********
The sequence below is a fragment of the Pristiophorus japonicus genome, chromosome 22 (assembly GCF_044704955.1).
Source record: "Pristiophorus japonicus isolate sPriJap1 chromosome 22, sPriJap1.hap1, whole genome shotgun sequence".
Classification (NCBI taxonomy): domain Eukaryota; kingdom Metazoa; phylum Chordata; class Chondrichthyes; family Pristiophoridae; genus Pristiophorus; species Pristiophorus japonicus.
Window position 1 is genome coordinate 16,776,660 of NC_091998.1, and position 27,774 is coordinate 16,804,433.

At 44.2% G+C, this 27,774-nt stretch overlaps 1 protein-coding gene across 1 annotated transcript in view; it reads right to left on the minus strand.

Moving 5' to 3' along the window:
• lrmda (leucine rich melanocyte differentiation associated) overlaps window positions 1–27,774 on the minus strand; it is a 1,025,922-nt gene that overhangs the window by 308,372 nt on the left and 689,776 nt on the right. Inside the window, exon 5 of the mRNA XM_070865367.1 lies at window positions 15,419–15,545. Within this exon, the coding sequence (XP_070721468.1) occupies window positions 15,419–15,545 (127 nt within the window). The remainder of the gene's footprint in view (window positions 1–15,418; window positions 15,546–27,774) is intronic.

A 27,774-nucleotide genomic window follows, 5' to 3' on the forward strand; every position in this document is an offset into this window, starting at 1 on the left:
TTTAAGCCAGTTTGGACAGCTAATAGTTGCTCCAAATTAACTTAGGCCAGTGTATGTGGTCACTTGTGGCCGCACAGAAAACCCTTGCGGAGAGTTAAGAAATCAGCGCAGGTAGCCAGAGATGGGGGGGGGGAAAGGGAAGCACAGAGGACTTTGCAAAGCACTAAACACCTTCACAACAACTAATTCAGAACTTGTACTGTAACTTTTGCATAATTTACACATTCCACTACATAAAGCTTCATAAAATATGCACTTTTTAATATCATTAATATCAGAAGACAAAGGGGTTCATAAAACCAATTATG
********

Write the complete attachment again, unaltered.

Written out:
The sequence below is a fragment of the Pristiophorus japonicus genome, chromosome 22 (assembly GCF_044704955.1).
Source record: "Pristiophorus japonicus isolate sPriJap1 chromosome 22, sPriJap1.hap1, whole genome shotgun sequence".
Classification (NCBI taxonomy): domain Eukaryota; kingdom Metazoa; phylum Chordata; class Chondrichthyes; family Pristiophoridae; genus Pristiophorus; species Pristiophorus japonicus.
Window position 1 is genome coordinate 16,776,660 of NC_091998.1, and position 27,774 is coordinate 16,804,433.

At 44.2% G+C, this 27,774-nt stretch overlaps 1 protein-coding gene across 1 annotated transcript in view; it reads right to left on the minus strand.

Moving 5' to 3' along the window:
• lrmda (leucine rich melanocyte differentiation associated) overlaps window positions 1–27,774 on the minus strand; it is a 1,025,922-nt gene that overhangs the window by 308,372 nt on the left and 689,776 nt on the right. Inside the window, exon 5 of the mRNA XM_070865367.1 lies at window positions 15,419–15,545. Within this exon, the coding sequence (XP_070721468.1) occupies window positions 15,419–15,545 (127 nt within the window). The remainder of the gene's footprint in view (window positions 1–15,418; window positions 15,546–27,774) is intronic.

A 27,774-nucleotide genomic window follows, 5' to 3' on the forward strand; every position in this document is an offset into this window, starting at 1 on the left:
TTTAAGCCAGTTTGGACAGCTAATAGTTGCTCCAAATTAACTTAGGCCAGTGTATGTGGTCACTTGTGGCCGCACAGAAAACCCTTGCGGAGAGTTAAGAAATCAGCGCAGGTAGCCAGAGATGGGGGGGGGGAAAGGGAAGCACAGAGGACTTTGCAAAGCACTAAACACCTTCACAACAACTAATTCAGAACTTGTACTGTAACTTTTGCATAATTTACACATTCCACTACATAAAGCTTCATAAAATATGCACTTTTTAATATCATTAATATCAGAAGACAAAGGGGTTCATAAAACCAATTATG